Carvalho then joined Real Madrid in 2010. He was into his 30’s and naturally, wasn’t always the first choice for the club. But, when called upon, he usually gave consistent performances, especially when he was tagged along with Pepe in the centre of the defence.
He then joined AS Monaco at the age of 35. Considering the general trend of central defenders, many expected Carvalho to be nearing the end of his long career. AS Monaco isn’t as big a powerhouse as the other clubs he had represented in his illustrious career. Well into his 30’s, Monaco seemed to be the sensible choice. But, here is the best part of the story, ‘The Resurgence’.
Over the past three years, Carvalho has reestablished himself as one of the best in Europe, defying the term ‘age ‘as a criterion in defining how well one can perform. Possibly, a lot of this comes down to him choosing to live a simple life in the Mediterranean rather than get lost in the glitz and glamour of Monte Carlo.
Thus, considering the number of accolades and trophies he has won till date, he is a true club football legend.
A return to the national team
His international career began in 2003 and has gone on to represent Portugal in multiple international tournaments. He initially retired back in 2011 following an altercation with then manager, Paulo Bento.
However, in 2014, he came out of retirement and has since gone on to become an important figure under coach Fernando Santos. Most remember him for the Wayne Rooney ‘stamp’ incident back in the 2006 World Cup but there is a lot more to him and his career than that one incident. One just doesn’t earn over 80 caps for his country without any reason, does he?
Most players fail to perform consistently for both club and country, Steven Gerrard and Frank Lampard being the most known and famous names. But Carvalho has been one who has truly excelled for both, club and country, without making any compromises for either.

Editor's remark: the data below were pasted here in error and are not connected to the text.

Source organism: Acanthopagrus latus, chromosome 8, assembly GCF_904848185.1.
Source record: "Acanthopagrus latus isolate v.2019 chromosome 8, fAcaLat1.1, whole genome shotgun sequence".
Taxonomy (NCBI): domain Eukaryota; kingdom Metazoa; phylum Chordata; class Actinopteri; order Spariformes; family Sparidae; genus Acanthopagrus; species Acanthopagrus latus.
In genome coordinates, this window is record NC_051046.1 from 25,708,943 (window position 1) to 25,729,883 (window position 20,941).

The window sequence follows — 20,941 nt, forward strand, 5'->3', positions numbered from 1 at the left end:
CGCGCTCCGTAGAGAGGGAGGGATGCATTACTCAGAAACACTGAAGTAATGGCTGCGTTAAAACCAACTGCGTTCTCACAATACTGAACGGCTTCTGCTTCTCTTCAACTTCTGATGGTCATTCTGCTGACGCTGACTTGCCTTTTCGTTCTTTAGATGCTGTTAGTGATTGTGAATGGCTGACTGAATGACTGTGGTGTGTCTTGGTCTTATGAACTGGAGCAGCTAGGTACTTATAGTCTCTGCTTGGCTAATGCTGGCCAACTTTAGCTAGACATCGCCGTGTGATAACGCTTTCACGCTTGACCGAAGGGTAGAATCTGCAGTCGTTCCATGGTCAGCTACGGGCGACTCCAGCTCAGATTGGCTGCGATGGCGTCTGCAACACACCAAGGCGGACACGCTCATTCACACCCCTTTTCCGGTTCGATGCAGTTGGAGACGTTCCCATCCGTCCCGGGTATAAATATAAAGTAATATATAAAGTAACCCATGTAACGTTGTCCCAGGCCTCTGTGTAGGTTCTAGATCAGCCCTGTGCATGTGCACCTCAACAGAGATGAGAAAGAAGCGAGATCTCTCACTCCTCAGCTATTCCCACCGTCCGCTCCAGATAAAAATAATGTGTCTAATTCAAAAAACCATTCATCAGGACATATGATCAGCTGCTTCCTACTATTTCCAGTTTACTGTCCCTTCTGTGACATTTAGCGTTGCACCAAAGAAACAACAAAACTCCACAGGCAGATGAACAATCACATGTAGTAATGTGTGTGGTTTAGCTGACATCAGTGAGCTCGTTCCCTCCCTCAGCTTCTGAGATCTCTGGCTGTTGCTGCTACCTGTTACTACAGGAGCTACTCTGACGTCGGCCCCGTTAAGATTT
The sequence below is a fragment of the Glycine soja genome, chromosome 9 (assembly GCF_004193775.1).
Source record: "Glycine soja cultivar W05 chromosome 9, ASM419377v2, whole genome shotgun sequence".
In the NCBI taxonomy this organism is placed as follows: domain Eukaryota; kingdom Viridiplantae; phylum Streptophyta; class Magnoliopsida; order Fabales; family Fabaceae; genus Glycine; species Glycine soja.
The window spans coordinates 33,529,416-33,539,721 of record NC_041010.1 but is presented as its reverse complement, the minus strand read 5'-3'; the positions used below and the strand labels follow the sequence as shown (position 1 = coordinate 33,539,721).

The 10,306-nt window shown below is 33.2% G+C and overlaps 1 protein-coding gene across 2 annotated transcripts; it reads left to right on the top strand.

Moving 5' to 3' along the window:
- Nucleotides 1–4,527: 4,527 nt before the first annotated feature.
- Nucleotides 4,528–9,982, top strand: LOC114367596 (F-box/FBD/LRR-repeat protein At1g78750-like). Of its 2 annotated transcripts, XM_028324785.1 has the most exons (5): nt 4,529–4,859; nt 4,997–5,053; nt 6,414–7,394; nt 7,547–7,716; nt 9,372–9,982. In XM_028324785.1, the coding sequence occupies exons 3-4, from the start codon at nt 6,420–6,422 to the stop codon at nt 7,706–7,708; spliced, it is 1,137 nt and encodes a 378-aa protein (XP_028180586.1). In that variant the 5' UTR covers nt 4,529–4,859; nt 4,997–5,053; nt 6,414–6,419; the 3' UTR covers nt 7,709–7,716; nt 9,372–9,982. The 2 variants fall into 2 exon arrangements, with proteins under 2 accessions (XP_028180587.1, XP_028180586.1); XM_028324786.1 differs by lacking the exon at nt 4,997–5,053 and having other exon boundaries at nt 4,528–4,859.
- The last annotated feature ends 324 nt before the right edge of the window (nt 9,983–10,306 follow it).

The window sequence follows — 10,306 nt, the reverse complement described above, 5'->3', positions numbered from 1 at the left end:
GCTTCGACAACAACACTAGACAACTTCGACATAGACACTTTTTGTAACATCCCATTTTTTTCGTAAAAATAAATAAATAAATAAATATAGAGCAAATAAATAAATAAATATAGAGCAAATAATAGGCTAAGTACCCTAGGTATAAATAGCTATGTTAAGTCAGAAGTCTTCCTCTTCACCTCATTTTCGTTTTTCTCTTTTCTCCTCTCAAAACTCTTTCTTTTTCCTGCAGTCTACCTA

John Terry and Ricardo Carvalho for Chelsea and Rio Ferdinand and Nemanja Vidic for Manchester United were among the most famous defensive partnerships of the past 15 years. Since then, John Terry has gone on to retire from international football and is no longer a guaranteed starter at Chelsea. Rio Ferdinand and Nemanja Vidic have retired from all forms of the game. Who is the oldest yet last man standing? It’s none other than Ricardo Carvalho.
He might not be the tallest. He might not be the strongest. He might not be the most famous. He might not be the flashiest. But, in true footballing terms, Carvalho will have his name cemented as a footballing great. While the likes of the Ronaldo’s, the Rooney’s and the Messi’s will steal the final headlines, it is true team players like Carvalho who form the foundation and backbone of whichever team they perform for.
Portugal enters Euro 2016 as genuine contenders for making it to the final stages of the competition. There is a good mixture of youth as well as of senior players like Cristiano Ronaldo and Carvalho himself. They’ve generally performed decently well in the Euros. So what’s on the cards this time round?
As a neutral, all I can hope is Carvalho keeps defying age the way he already is doing. 38 is probably just another number. But, keeping emotions and hopes aside, Euro 2016 may very well be his last major international competition. Is a fairytale ending on the cards? I hope. I really do hope so.